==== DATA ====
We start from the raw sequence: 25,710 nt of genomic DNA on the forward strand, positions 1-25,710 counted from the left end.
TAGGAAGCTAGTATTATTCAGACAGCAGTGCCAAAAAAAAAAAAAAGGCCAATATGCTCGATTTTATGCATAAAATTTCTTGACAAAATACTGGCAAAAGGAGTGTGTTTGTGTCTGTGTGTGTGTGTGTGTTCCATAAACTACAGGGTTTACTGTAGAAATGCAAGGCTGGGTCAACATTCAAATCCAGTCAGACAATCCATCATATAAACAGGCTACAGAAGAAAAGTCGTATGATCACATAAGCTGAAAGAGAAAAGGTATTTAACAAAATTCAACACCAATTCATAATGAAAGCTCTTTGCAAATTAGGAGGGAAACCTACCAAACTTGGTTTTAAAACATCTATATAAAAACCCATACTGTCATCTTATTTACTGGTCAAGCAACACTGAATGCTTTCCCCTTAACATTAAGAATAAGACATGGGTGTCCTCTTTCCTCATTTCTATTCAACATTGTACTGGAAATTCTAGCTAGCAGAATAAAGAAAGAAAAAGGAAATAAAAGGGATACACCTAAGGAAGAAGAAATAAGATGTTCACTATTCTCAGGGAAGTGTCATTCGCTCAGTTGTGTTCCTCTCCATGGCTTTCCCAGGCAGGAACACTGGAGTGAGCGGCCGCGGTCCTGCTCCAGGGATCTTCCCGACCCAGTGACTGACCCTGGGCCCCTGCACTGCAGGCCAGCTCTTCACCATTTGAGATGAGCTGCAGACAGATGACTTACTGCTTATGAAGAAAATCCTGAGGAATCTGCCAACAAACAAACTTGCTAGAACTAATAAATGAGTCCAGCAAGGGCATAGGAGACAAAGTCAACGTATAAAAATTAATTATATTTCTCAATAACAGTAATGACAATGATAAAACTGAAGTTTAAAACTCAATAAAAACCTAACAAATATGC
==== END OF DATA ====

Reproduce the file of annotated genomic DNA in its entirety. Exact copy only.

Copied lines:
We start from the raw sequence: 25,710 nt of genomic DNA on the forward strand, positions 1-25,710 counted from the left end.
TAGGAAGCTAGTATTATTCAGACAGCAGTGCCAAAAAAAAAAAAAAGGCCAATATGCTCGATTTTATGCATAAAATTTCTTGACAAAATACTGGCAAAAGGAGTGTGTTTGTGTCTGTGTGTGTGTGTGTGTTCCATAAACTACAGGGTTTACTGTAGAAATGCAAGGCTGGGTCAACATTCAAATCCAGTCAGACAATCCATCATATAAACAGGCTACAGAAGAAAAGTCGTATGATCACATAAGCTGAAAGAGAAAAGGTATTTAACAAAATTCAACACCAATTCATAATGAAAGCTCTTTGCAAATTAGGAGGGAAACCTACCAAACTTGGTTTTAAAACATCTATATAAAAACCCATACTGTCATCTTATTTACTGGTCAAGCAACACTGAATGCTTTCCCCTTAACATTAAGAATAAGACATGGGTGTCCTCTTTCCTCATTTCTATTCAACATTGTACTGGAAATTCTAGCTAGCAGAATAAAGAAAGAAAAAGGAAATAAAAGGGATACACCTAAGGAAGAAGAAATAAGATGTTCACTATTCTCAGGGAAGTGTCATTCGCTCAGTTGTGTTCCTCTCCATGGCTTTCCCAGGCAGGAACACTGGAGTGAGCGGCCGCGGTCCTGCTCCAGGGATCTTCCCGACCCAGTGACTGACCCTGGGCCCCTGCACTGCAGGCCAGCTCTTCACCATTTGAGATGAGCTGCAGACAGATGACTTACTGCTTATGAAGAAAATCCTGAGGAATCTGCCAACAAACAAACTTGCTAGAACTAATAAATGAGTCCAGCAAGGGCATAGGAGACAAAGTCAACGTATAAAAATTAATTATATTTCTCAATAACAGTAATGACAATGATAAAACTGAAGTTTAAAACTCAATAAAAACCTAACAAATATGC